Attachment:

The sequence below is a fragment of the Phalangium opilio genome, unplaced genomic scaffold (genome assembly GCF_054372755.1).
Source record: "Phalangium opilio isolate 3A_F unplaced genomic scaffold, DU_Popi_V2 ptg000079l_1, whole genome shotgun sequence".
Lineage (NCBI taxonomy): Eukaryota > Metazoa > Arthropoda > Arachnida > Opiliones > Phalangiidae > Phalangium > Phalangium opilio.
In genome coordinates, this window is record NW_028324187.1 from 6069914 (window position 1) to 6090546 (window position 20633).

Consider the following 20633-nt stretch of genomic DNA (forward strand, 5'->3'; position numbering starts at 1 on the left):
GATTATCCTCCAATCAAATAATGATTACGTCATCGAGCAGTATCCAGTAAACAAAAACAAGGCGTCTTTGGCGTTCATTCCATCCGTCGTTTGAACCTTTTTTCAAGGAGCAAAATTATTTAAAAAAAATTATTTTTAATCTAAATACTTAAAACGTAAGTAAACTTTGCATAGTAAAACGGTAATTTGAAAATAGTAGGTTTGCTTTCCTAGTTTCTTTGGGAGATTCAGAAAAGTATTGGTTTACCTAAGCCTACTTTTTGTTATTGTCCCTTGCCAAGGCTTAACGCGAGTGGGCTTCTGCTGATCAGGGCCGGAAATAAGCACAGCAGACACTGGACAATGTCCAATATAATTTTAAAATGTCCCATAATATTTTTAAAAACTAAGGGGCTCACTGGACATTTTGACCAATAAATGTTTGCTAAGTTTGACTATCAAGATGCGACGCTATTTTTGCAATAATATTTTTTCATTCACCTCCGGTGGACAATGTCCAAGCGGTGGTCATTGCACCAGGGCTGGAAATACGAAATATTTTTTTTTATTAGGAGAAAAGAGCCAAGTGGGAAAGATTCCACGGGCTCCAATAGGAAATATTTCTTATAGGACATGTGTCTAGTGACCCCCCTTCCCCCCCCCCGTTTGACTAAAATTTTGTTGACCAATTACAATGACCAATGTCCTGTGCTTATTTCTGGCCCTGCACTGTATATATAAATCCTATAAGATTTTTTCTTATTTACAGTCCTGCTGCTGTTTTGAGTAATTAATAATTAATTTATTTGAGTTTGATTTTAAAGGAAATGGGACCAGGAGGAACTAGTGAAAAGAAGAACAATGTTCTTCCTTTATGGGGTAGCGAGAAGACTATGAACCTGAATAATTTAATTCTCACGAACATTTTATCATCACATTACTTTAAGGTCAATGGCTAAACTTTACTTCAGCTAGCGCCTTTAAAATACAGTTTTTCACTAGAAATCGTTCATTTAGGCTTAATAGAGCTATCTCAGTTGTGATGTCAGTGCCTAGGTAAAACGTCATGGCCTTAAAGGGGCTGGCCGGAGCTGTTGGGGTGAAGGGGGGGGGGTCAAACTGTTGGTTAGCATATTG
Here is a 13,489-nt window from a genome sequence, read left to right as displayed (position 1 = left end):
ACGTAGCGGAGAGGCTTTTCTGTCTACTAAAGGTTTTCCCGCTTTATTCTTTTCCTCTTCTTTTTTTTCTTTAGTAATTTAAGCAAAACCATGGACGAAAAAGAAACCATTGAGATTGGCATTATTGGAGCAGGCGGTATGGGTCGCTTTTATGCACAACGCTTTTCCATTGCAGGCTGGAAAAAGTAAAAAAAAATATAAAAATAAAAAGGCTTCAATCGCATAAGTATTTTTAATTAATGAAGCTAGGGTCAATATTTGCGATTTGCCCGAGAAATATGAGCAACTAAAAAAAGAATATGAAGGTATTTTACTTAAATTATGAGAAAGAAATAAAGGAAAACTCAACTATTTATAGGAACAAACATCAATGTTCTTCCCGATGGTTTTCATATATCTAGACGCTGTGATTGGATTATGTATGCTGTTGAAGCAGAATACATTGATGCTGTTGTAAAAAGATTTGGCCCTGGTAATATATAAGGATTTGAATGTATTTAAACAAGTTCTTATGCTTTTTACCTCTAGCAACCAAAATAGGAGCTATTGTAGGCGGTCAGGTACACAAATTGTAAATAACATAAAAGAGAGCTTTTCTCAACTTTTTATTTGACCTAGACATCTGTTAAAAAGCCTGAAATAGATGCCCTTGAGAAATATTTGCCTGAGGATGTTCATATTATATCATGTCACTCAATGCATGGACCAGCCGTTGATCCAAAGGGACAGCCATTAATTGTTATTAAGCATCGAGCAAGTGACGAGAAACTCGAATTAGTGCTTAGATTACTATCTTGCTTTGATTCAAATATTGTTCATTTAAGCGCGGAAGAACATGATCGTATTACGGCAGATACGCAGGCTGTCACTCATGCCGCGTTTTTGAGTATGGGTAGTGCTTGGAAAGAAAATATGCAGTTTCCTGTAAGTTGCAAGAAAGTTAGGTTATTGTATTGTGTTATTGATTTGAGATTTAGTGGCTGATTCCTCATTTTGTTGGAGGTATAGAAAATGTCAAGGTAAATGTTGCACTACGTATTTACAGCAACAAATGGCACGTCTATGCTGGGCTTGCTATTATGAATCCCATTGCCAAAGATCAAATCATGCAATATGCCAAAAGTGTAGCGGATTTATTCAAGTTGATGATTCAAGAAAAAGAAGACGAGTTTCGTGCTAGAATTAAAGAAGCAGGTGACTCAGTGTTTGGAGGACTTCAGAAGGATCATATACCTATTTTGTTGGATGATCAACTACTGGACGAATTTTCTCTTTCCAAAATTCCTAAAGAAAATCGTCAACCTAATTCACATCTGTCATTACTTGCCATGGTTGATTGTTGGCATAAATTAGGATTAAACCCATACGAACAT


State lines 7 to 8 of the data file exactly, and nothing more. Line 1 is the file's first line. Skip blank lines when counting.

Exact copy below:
Here is a 13,489-nt window from a genome sequence, read left to right as displayed (position 1 = left end):
ACGTAGCGGAGAGGCTTTTCTGTCTACTAAAGGTTTTCCCGCTTTATTCTTTTCCTCTTCTTTTTTTTCTTTAGTAATTTAAGCAAAACCATGGACGAAAAAGAAACCATTGAGATTGGCATTATTGGAGCAGGCGGTATGGGTCGCTTTTATGCACAACGCTTTTCCATTGCAGGCTGGAAAAAGTAAAAAAAAATATAAAAATAAAAAGGCTTCAATCGCATAAGTATTTTTAATTAATGAAGCTAGGGTCAATATTTGCGATTTGCCCGAGAAATATGAGCAACTAAAAAAAGAATATGAAGGTATTTTACTTAAATTATGAGAAAGAAATAAAGGAAAACTCAACTATTTATAGGAACAAACATCAATGTTCTTCCCGATGGTTTTCATATATCTAGACGCTGTGATTGGATTATGTATGCTGTTGAAGCAGAATACATTGATGCTGTTGTAAAAAGATTTGGCCCTGGTAATATATAAGGATTTGAATGTATTTAAACAAGTTCTTATGCTTTTTACCTCTAGCAACCAAAATAGGAGCTATTGTAGGCGGTCAGGTACACAAATTGTAAATAACATAAAAGAGAGCTTTTCTCAACTTTTTATTTGACCTAGACATCTGTTAAAAAGCCTGAAATAGATGCCCTTGAGAAATATTTGCCTGAGGATGTTCATATTATATCATGTCACTCAATGCATGGACCAGCCGTTGATCCAAAGGGACAGCCATTAATTGTTATTAAGCATCGAGCAAGTGACGAGAAACTCGAATTAGTGCTTAGATTACTATCTTGCTTTGATTCAAATATTGTTCATTTAAGCGCGGAAGAACATGATCGTATTACGGCAGATACGCAGGCTGTCACTCATGCCGCGTTTTTGAGTATGGGTAGTGCTTGGAAAGAAAATATGCAGTTTCCTGTAAGTTGCAAGAAAGTTAGGTTATTGTATTGTGTTATTGATTTGAGATTTAGTGGCTGATTCCTCATTTTGTTGGAGGTATAGAAAATGTCAAGGTAAATGTTGCACTACGTATTTACAGCAACAAATGGCACGTCTATGCTGGGCTTGCTATTATGAATCCCATTGCCAAAGATCAAATCATGCAATATGCCAAAAGTGTAGCGGATTTATTCAAGTTGATGATTCAAGAAAAAGAAGACGAGTTTCGTGCTAGAATTAAAGAAGCAGGTGACTCAGTGTTTGGAGGACTTCAGAAGGATCATATACCTATTTTGTTGGATGATCAACTACTGGACGAATTTTCTCTTTCCAAAATTCCTAAAGAAAATCGTCAACCTAATTCACATCTGTCATTACTTGCCATGGTTGATTGTTGGCATAAATTAGGATTAAACCCATACGAACAT